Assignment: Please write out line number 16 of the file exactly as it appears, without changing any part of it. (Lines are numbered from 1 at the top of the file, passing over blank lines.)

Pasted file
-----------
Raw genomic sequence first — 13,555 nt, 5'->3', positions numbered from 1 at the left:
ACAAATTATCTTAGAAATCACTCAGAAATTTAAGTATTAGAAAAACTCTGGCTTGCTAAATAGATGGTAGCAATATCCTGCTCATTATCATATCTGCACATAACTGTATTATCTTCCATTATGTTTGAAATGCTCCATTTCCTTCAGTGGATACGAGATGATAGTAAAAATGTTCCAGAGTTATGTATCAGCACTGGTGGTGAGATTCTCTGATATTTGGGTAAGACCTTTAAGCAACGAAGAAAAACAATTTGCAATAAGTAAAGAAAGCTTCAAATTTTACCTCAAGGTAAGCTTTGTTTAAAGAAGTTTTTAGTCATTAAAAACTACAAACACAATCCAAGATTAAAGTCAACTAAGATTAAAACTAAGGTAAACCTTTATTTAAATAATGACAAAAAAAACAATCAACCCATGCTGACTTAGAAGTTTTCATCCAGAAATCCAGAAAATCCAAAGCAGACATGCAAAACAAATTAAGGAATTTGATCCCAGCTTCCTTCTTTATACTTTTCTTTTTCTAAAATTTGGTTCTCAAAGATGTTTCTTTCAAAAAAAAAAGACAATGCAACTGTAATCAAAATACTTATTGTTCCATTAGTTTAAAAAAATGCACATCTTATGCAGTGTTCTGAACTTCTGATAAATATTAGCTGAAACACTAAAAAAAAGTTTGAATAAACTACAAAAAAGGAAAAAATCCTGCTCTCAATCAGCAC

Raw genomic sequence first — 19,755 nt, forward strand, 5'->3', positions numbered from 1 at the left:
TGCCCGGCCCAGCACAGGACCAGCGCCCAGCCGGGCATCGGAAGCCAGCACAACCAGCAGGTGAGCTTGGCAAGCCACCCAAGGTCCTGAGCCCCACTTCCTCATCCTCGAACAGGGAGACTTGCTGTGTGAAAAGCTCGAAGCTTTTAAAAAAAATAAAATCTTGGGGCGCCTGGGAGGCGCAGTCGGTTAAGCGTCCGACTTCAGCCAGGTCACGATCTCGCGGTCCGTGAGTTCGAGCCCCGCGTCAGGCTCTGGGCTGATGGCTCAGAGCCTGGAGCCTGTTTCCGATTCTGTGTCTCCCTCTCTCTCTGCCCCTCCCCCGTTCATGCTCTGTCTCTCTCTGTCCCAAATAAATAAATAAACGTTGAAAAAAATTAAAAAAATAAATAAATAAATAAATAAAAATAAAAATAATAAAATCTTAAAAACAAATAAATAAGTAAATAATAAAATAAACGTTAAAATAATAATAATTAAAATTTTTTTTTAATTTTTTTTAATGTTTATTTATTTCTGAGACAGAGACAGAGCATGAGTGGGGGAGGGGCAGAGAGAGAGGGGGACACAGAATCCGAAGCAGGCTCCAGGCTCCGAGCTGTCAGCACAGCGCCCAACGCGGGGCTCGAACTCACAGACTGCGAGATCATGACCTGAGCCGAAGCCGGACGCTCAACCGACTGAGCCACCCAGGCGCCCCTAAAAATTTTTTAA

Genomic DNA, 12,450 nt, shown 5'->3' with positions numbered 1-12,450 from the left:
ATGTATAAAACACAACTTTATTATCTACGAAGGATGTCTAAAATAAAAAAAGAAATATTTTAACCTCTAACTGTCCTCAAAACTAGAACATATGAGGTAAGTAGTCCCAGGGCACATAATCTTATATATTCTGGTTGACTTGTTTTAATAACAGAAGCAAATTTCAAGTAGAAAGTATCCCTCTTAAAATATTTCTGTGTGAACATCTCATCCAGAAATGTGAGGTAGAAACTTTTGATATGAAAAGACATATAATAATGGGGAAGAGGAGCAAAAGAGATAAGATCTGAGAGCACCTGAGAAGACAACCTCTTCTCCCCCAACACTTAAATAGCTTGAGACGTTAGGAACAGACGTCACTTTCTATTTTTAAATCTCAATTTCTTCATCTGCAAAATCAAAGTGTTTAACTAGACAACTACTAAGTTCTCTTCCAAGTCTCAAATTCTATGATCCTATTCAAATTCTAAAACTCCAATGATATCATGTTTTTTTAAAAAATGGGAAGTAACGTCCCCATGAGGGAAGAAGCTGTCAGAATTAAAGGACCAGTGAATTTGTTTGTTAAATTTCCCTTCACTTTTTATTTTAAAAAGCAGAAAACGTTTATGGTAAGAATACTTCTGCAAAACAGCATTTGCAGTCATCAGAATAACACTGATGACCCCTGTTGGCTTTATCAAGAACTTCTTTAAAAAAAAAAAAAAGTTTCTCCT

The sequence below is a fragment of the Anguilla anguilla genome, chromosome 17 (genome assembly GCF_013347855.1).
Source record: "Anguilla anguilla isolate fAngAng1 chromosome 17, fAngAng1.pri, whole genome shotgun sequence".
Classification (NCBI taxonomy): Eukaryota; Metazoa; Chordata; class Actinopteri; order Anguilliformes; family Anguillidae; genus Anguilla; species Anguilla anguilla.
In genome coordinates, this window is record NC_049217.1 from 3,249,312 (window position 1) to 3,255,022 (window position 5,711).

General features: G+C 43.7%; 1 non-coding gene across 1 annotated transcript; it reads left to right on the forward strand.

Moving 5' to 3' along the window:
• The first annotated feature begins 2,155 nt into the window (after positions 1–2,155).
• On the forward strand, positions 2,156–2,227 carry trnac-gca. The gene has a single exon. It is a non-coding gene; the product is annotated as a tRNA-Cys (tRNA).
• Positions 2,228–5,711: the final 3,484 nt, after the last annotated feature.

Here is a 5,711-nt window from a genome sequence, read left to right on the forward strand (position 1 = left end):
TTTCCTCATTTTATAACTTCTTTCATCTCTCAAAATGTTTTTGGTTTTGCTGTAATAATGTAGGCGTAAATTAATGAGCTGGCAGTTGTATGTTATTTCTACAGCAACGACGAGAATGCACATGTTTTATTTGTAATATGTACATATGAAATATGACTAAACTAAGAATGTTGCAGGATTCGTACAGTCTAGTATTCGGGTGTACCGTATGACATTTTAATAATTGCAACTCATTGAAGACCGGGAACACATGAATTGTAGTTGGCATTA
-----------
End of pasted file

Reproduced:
Here is a 5,711-nt window from a genome sequence, read left to right on the forward strand (position 1 = left end):